If you were taken away tomorrow, what do you think your legacy would be? Most of us, it seems, are happy to wait and hear what our eulogist thinks our legacies are. A little late, don'tcha think? I think it's time to lighten up the legacy conversation by creating and enjoying a variety of legacies that you can enjoy now!
I get asked a lot about my "heritage." I hate that word, the concept, and everything that tags along with it. In a lot of situations -- social, professional, or other -- I find it completely out of context and irrelevant. Sure, if you're talking about your grandmothers' cooking, it might be a salient thing to ask, but the majority of the time, it just makes you sound ignorant, especially if you push for an answer when the subject seems uncomfortable. Then you're just rude.
We must pay tribute to the courage and sacrifices of our soldiers, past and present, and highlight their essential contribution to peace and democracy. But we must also highlight the other remarkable aspects of Canadian history. The 150th anniversary of Canadian Confederation is almost here and its preparations are lagging. Mr Harper and his Heritage minister, Shelly Glover, seem unable to give the celebration a clear focus. There is room for concern that once again, they will be content with showcasing Canada's military feats and refuse to acknowledge everything else that has made our nation a source of hope and envy in the world.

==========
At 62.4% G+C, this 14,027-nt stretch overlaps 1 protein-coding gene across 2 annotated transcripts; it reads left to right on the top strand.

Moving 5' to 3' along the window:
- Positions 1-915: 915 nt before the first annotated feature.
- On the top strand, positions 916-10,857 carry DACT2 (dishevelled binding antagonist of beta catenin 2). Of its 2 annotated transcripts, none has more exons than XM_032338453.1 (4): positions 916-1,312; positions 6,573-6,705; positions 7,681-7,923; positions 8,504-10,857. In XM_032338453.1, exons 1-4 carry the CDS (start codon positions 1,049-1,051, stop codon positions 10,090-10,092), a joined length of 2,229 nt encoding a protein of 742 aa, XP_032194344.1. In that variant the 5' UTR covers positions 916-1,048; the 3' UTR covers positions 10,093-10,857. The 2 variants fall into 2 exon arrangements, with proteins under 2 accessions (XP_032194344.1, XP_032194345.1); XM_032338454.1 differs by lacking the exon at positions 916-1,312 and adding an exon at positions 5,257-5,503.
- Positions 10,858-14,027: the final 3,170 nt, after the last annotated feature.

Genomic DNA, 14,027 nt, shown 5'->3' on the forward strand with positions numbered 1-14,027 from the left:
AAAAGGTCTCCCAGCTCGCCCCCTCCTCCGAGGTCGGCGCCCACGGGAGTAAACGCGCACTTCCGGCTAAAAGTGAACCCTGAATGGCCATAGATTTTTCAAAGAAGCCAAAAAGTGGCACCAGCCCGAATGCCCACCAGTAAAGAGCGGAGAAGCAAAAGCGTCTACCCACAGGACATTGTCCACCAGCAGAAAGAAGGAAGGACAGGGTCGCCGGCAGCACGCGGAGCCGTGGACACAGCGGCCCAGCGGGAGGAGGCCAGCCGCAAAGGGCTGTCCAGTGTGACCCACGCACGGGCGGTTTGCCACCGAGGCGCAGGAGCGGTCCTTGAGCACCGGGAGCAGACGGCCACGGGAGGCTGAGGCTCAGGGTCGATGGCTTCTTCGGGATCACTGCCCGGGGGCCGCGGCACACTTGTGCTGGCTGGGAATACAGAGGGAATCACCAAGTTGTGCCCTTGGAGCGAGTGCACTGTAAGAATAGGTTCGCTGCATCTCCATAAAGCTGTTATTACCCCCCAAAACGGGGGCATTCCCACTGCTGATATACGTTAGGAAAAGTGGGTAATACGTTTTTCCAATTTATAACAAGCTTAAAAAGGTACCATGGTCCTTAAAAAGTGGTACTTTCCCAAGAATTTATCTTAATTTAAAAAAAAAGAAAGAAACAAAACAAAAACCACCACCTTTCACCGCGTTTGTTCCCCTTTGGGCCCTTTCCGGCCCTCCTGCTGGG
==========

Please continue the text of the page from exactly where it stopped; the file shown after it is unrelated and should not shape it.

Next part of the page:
I choose to wear the poppy for a different reason. I choose to wear it because as a woman with Native ancestry, I want to remember those whose faces we never see in the Heritage moments or on the Remembrance Day TV spots. While we remember the many veterans who fought in the many wars Canada has been involved in, the iconic images of these veterans are whitewashed.